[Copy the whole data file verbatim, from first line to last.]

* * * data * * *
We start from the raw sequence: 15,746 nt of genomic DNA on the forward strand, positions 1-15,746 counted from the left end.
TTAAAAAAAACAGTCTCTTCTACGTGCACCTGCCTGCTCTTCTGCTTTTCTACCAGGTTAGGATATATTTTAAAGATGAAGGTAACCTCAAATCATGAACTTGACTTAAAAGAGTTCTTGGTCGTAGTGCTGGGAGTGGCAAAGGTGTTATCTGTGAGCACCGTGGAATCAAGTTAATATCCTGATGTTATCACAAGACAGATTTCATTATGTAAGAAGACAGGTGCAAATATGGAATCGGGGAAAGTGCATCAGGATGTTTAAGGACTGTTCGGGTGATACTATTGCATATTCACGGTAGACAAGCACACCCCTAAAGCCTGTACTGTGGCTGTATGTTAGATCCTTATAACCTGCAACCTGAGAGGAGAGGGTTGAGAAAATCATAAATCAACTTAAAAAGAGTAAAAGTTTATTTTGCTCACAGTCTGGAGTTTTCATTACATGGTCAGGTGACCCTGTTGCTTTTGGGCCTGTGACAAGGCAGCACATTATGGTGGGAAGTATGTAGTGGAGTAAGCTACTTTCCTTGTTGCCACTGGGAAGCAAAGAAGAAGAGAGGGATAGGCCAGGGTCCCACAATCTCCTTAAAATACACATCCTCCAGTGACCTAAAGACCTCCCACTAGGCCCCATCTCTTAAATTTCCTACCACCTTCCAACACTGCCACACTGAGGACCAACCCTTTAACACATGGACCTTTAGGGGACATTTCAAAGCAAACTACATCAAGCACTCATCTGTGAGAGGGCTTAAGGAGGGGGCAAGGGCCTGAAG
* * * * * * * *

We start from the raw sequence: 15,746 nt of genomic DNA on the forward strand, positions 1-15,746 counted from the left end.
TTAAAAAAAACAGTCTCTTCTACGTGCACCTGCCTGCTCTTCTGCTTTTCTACCAGGTTAGGATATATTTTAAAGATGAAGGTAACCTCAAATCATGAACTTGACTTAAAAGAGTTCTTGGTCGTAGTGCTGGGAGTGGCAAAGGTGTTATCTGTGAGCACCGTGGAATCAAGTTAATATCCTGATGTTATCACAAGACAGATTTCATTATGTAAGAAGACAGGTGCAAATATGGAATCGGGGAAAGTGCATCAGGATGTTTAAGGACTGTTCGGGTGATACTATTGCATATTCACGGTAGACAAGCACACCCCTAAAGCCTGTACTGTGGCTGTATGTTAGATCCTTATAACCTGCAACCTGAGAGGAGAGGGTTGAGAAAATCATAAATCAACTTAAAAAGAGTAAAAGTTTATTTTGCTCACAGTCTGGAGTTTTCATTACATGGTCAGGTGACCCTGTTGCTTTTGGGCCTGTGACAAGGCAGCACATTATGGTGGGAAGTATGTAGTGGAGTAAGCTACTTTCCTTGTTGCCACTGGGAAGCAAAGAAGAAGAGAGGGATAGGCCAGGGTCCCACAATCTCCTTAAAATACACATCCTCCAGTGACCTAAAGACCTCCCACTAGGCCCCATCTCTTAAATTTCCTACCACCTTCCAACACTGCCACACTGAGGACCAACCCTTTAACACATGGACCTTTAGGGGACATTTCAAAGCAAACTACATCAAGCACTCATCTGTGAGAGGGCTTAAGGAGGGGGCAAGGGCCTGAAG